Fall brings lovely orange, red, and yellow landscapes as leaves turn color. Winter brings peaceful snowy scenes. We think of family and friends as we plan for the holidays. But for some people, this is not a happy time of year. They suffer from seasonal depression.
Seasonal depression is also known as winter depression, or seasonal affective disorder (SAD). People who suffer from SAD usually start to have symptoms during the fall as the amount of daylight decreases. You may be at risk for SAD if you have other family members with it, if you have a history of depression, or if you live further north where sunlight hours are even shorter. Symptoms can include
- Feeling depressed most of the day on most days
- Low energy
- Loss of interest in activities you used to enjoy
- Change in your appetite or weight
- Sleep problems
- Trouble concentrating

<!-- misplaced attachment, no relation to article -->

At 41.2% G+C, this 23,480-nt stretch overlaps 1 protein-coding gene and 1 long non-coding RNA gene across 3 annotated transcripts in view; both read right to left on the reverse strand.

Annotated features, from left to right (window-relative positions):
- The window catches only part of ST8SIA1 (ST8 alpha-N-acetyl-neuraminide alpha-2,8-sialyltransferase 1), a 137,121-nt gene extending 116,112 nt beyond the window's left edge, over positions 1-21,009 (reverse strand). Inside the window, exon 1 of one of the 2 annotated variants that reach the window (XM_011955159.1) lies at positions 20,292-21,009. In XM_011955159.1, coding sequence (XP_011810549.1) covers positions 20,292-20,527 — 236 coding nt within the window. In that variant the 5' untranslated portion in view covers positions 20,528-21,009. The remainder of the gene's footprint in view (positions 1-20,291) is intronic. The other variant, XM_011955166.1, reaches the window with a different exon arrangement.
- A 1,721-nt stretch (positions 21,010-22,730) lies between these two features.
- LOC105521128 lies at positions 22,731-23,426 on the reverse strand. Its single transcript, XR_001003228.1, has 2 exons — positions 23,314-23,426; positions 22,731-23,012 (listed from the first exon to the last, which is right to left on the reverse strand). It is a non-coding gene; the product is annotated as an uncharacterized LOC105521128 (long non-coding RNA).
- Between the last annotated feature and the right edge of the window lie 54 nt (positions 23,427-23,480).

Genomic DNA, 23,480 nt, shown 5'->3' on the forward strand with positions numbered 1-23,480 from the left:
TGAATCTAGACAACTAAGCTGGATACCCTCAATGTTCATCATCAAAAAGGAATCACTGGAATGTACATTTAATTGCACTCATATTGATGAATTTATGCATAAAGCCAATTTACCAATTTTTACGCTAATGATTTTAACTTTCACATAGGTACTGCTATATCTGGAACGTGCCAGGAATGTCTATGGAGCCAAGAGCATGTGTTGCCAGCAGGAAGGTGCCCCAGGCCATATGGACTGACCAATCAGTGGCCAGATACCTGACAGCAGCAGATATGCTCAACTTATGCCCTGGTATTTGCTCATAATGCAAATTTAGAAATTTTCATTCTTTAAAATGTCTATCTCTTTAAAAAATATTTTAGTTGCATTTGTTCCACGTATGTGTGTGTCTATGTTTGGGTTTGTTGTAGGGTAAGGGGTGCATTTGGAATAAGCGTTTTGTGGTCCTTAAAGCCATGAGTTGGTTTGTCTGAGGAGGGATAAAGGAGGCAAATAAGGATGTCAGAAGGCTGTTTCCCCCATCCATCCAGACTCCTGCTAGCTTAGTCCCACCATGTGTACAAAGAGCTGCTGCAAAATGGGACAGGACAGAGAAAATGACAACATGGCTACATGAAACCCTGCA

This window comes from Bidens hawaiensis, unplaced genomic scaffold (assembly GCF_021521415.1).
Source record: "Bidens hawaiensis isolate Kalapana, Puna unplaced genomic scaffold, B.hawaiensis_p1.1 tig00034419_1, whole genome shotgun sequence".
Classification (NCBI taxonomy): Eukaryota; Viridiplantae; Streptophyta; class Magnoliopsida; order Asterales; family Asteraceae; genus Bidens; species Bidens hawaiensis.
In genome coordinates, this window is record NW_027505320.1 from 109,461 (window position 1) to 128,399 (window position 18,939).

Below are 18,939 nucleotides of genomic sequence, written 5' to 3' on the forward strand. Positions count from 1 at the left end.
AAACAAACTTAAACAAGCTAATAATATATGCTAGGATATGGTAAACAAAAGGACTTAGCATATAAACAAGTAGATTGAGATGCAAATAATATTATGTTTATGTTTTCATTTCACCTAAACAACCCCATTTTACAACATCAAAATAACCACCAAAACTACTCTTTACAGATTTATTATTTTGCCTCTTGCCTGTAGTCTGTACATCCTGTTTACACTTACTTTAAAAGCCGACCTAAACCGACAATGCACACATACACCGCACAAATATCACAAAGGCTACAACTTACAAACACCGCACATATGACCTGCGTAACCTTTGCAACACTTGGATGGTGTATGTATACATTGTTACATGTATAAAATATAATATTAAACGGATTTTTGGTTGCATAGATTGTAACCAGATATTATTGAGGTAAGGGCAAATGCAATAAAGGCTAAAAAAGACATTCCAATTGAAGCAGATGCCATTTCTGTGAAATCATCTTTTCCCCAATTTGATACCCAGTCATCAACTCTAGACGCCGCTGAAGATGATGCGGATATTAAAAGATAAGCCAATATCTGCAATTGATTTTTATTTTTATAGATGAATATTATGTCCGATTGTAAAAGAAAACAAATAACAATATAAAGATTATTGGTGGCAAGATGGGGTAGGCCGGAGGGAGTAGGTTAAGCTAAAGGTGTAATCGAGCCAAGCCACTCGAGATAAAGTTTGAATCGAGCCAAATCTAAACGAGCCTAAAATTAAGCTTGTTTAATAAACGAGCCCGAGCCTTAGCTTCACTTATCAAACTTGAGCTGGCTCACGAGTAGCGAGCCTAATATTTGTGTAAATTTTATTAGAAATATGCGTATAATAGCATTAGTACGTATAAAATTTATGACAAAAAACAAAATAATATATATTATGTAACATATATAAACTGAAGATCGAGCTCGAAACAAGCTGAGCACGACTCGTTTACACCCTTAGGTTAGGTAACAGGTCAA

- Feeling hopeless
- Thoughts of death or suicide
Talk with your doctor if this describes you, especially if you are feeling hopeless or are thinking about suicide. Don’t ignore the symptoms thinking that they will simply pass. Treatments are available. They include light therapy, medications, and psychotherapy.
For more information about SAD, visit the National Institute of Mental Health’s website. If you or someone you know is thinking about suicide, call the National Suicide Prevention Lifeline toll free at 1-800-273-TALK (8255). You also can text the Crisis Text Line (HELLO to 741741) or use the Lifeline Chat on the National Suicide Prevention Lifeline website.